“When I took over, I told the team, ‘Schools don’t lose just because. There’s a mentality that goes with winning,’ ’’ said Fisher. “Learning how to win is something we started talking about two years ago. Everything we’ve done over the last two years — the early-morning workouts, the attention to detail — it’s all about creating that winning attitude, a winning mentality. This group has been hearing it for two years. They’re believing it.’’

Fisher knows about winning. As an inside linebacker at the University of Colorado, Fisher played on the Buffaloes’ national championship squad in 1991. He was a graduate assistant at Oklahoma State for two seasons before returning to his alma mater to work under Rick Neuheisel for three seasons. From there, he followed line coach Tom Cable (now coach of the Oakland Raiders) to work on his new staff at Idaho.

Also a teaching professional golfer, Fisher owns a golf academy in Southborough.

“Coach Fish, he knows what he’s talking about,’’ said Allen. “He’s been there, as a player and as a coach. He’s been in my shoes. He knows the ropes. He’s taught me so much: how to run routes, how to read a safety. We run a college offense and defense. We’re doing things in high school that I never thought I’d be doing.’’

In the Red Wings’ West Coast attack, the 6-2, 180-pound Allen has developed into a force. In five games, he has racked up 718 total yards of offense.

On Saturday, Allen totaled 132 yards receiving and returned a kickoff for a touchdown despite departing early in the third quarter with a minor knee injury.

“Taariq is a tremendous talent,’’ said Fisher. “He can play on the offensive or defensive side of the ball for a Division 1 program, he’s that kind of player; not just an athlete, he was a raw talent two years ago, but he’s honed his game. He’s a player.’’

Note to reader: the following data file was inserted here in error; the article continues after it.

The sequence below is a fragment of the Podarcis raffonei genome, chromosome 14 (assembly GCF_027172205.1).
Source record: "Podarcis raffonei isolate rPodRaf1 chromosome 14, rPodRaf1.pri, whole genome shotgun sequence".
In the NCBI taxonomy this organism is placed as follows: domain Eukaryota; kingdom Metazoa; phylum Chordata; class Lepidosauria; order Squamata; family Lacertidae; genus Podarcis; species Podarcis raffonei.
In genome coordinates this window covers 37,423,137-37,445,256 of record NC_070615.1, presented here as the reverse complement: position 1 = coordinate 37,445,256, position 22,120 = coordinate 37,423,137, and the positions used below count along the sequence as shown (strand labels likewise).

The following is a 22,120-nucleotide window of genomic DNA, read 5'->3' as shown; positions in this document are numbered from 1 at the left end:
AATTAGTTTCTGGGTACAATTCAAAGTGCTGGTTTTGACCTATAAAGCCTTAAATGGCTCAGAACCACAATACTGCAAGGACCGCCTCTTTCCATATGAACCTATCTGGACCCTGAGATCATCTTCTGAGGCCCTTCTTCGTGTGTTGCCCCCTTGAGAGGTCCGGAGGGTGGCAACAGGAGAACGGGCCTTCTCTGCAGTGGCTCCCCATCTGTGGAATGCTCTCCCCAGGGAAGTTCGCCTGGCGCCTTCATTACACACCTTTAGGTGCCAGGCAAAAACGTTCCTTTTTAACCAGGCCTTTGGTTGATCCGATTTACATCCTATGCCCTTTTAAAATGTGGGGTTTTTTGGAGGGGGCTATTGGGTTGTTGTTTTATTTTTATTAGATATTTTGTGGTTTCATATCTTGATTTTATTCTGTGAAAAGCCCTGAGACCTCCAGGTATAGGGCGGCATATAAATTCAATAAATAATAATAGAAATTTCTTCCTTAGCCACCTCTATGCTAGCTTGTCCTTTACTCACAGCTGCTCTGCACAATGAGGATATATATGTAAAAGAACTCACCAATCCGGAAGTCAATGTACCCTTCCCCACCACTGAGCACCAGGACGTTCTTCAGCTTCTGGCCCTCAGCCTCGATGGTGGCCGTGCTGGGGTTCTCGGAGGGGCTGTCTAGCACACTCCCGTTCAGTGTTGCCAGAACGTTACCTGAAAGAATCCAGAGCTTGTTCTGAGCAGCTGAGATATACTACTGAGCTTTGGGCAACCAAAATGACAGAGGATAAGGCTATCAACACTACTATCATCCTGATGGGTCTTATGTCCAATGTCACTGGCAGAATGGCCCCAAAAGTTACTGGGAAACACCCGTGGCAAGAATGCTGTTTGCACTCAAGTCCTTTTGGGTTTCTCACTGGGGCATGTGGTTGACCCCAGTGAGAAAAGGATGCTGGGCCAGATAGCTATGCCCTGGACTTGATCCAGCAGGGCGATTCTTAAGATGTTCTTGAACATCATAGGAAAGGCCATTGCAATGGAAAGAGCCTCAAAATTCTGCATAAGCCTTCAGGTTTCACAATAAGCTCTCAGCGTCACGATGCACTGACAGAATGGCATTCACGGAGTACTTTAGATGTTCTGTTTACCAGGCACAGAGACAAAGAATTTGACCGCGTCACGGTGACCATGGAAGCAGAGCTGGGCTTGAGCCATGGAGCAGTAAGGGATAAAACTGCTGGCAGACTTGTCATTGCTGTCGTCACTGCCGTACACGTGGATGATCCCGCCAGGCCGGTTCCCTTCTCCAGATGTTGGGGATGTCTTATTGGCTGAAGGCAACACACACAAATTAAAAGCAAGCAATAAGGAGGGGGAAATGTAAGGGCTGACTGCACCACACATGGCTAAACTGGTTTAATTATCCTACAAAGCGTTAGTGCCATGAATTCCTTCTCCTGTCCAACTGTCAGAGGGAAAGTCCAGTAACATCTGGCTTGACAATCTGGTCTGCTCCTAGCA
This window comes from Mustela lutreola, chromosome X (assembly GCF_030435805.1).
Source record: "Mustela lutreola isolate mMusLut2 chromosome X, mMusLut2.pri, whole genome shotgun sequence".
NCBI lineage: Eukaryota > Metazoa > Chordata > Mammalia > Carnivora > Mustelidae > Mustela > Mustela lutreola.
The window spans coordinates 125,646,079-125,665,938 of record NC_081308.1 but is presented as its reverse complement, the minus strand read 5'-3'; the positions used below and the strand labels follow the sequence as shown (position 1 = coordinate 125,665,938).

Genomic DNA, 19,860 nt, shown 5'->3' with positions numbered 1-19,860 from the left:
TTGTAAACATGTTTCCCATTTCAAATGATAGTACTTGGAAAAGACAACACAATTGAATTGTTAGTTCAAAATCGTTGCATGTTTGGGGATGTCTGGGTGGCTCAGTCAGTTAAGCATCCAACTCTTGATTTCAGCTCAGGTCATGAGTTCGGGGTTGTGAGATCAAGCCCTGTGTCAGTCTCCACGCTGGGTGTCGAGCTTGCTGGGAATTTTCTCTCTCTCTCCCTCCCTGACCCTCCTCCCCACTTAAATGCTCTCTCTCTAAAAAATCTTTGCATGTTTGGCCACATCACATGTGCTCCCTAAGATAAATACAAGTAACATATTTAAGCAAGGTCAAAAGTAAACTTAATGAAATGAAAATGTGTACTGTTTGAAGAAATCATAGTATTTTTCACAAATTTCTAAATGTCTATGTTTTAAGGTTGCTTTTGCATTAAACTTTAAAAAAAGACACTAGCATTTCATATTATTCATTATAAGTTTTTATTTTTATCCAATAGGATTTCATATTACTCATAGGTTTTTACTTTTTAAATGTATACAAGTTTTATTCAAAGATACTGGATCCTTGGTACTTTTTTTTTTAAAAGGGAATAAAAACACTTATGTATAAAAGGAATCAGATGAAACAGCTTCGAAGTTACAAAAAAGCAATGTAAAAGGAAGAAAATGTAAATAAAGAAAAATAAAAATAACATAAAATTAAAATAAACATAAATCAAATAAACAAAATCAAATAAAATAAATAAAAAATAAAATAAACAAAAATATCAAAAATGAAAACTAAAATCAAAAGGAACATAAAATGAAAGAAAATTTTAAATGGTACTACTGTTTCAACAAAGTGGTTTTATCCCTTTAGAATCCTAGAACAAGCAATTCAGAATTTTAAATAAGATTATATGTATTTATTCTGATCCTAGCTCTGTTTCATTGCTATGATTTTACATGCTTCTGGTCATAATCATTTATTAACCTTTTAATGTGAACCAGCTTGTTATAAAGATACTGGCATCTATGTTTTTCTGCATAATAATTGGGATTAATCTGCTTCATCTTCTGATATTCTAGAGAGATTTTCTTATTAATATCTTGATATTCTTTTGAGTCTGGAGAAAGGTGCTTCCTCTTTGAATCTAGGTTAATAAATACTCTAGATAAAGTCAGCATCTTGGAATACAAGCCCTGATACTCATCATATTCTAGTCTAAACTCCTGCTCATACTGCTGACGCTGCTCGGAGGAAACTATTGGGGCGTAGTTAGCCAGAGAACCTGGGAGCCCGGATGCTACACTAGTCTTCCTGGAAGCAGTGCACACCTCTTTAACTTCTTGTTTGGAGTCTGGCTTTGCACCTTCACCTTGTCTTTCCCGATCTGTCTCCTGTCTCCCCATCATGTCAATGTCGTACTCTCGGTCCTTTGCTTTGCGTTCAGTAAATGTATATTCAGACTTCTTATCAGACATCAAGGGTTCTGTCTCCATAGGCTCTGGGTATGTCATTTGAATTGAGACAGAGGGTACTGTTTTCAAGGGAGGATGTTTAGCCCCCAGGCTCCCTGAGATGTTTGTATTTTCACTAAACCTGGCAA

Thomas Rehnert, a 6-4, 190-pound receiver from Weston, lines up opposite Allen. Senior linebacker/tight end Tanner Powers of Dover is a two-way force who will play lacrosse at Vermont next year. And 6-3, 270-pound senior A.J. Walsh of Quincy dominates in the trenches.

The Rivers offense is loaded with playmakers who can score in a hurry, and a coach who knows how to use them.

In the waning seconds of Saturday’s first half, the Red Hawks covered 56 yards in the blink of an eye. Quarterback Shaq Sandiford fired a 25-yard strike to Allen on a curl. As the defensive backs collapsed, Allen pitched to Patrick who raced to the end zone as time expired.

The successful hook-and-ladder play electrified the Rivers sideline.

“It’s something we practiced,’’ said Fisher. “It goes back to preparation. When we get to the game, we want to feel like we’ve been there before. It worked out.’’

The Red Wings shoot for their sixth straight win on Saturday, hosting St. Mark’s, followed by games against St. George’s and Roxbury Latin.

Holliston back in the running
Defending Tri-Valley League champion Holliston thrust itself back into contention for the league title on Saturday, drubbing previously unbeaten Norton, 42-0. Holliston, Norton, Medway, and Westwood are all tied at 6-1, and the seedings for next week’s TVL playoffs will be determined tomorrow night.

The top four teams will play in the championship bracket and the tiebreaker to determine seeding will be first-half points allowed to common opponents (Medfield, Hopkinton, Dover-Sherborn, and Ashland).

The current rankings line up this way: Holliston (7), Medway (8), Norton (12), and Westwood (13). Only Holliston’s number can change.

Since their Oct. 1 loss to Medway, the Panthers have outscored foes, 134 to 14.

Jeff Schaible can be reached at jeff.schaible@gmail.com.